67 matches (2011-14), 28 tries.
When you think of Brent Tate, you think of guts and determination in overcoming injury just as much as you think about how good a player he was when he was on the field. After starting his career at the Brisbane Broncos and then having a stint at the New Zealand Warriors, Tate joined the Cowboys as an established representative player and a key backline signing.
During his time at the club, he recovered from the third knee reconstruction of his career to play great football and force his way back into the Queensland and Australian teams. He was a hard running and reliable centre who always gave his all for every team he played for.
Centre: Paul Bowman
203 matches (1995-2007), 62 tries.
Paul Bowman was an original signing for the Cowboys for their debut season and he gave loyal service to the club for the next 13 seasons. He was there during the hard times when the club was trying to establish itself. Fittingly, he was also there when things started to improve and the Cowboys made their first grand final in 2005.
Bowman was a great defensive centre and a regular selection in Queensland State of Origin teams at the height of his career. He developed into a fine leader, captaining the Cowboys for four seasons.
Wing: Matt Sing
104 matches (2002-06), 73 tries.
Matt Sing played for Penrith and the Sydney Roosters before spending the last five seasons of his NRL career in Townsville. He was an established NRL pro and a State of Origin / Test player by that stage, and he used his experience to help the Cowboys rise up the ladder during his time at the club. Sing played some of his finest football with North Queensland; his try-scoring strike rate was phenomenal and the best of his distinguished career.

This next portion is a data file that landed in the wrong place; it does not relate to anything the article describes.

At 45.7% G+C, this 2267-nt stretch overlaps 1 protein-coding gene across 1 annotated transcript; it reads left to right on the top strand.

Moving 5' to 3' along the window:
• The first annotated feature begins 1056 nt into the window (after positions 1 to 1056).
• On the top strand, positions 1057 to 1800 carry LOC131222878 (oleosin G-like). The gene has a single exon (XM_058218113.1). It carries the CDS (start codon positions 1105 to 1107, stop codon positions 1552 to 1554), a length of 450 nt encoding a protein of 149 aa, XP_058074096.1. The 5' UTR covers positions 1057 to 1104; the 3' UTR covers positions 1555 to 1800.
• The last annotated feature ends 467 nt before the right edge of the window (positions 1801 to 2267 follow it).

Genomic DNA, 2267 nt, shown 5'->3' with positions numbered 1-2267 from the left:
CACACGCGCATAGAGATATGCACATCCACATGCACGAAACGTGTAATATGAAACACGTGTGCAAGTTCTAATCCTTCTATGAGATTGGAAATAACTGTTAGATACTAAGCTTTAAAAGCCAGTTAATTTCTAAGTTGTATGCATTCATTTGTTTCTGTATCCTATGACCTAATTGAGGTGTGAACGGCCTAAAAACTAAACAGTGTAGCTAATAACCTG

Five-eighth: Michael Morgan
110 matches (2010-17), 45 tries.
Even though he’s only halfway through his career, Michael Morgan is a gifted footballer who simply demands selection in this all-time greatest team. His speed and size make him a major attacking weapon for the Cowboys, and he’s also shown his versatility to play in other positions at both club and representative level.
Morgan’s cool head in setting up the last minute try for Kyle Feldt in the 2015 grand final sent that match into golden point extra time and will forever be a part of Cowboys’ highlight reels.
Halfback: Johnathan Thurston
269 matches (2005-17), 76 tries, 840 goals, 16 field goals.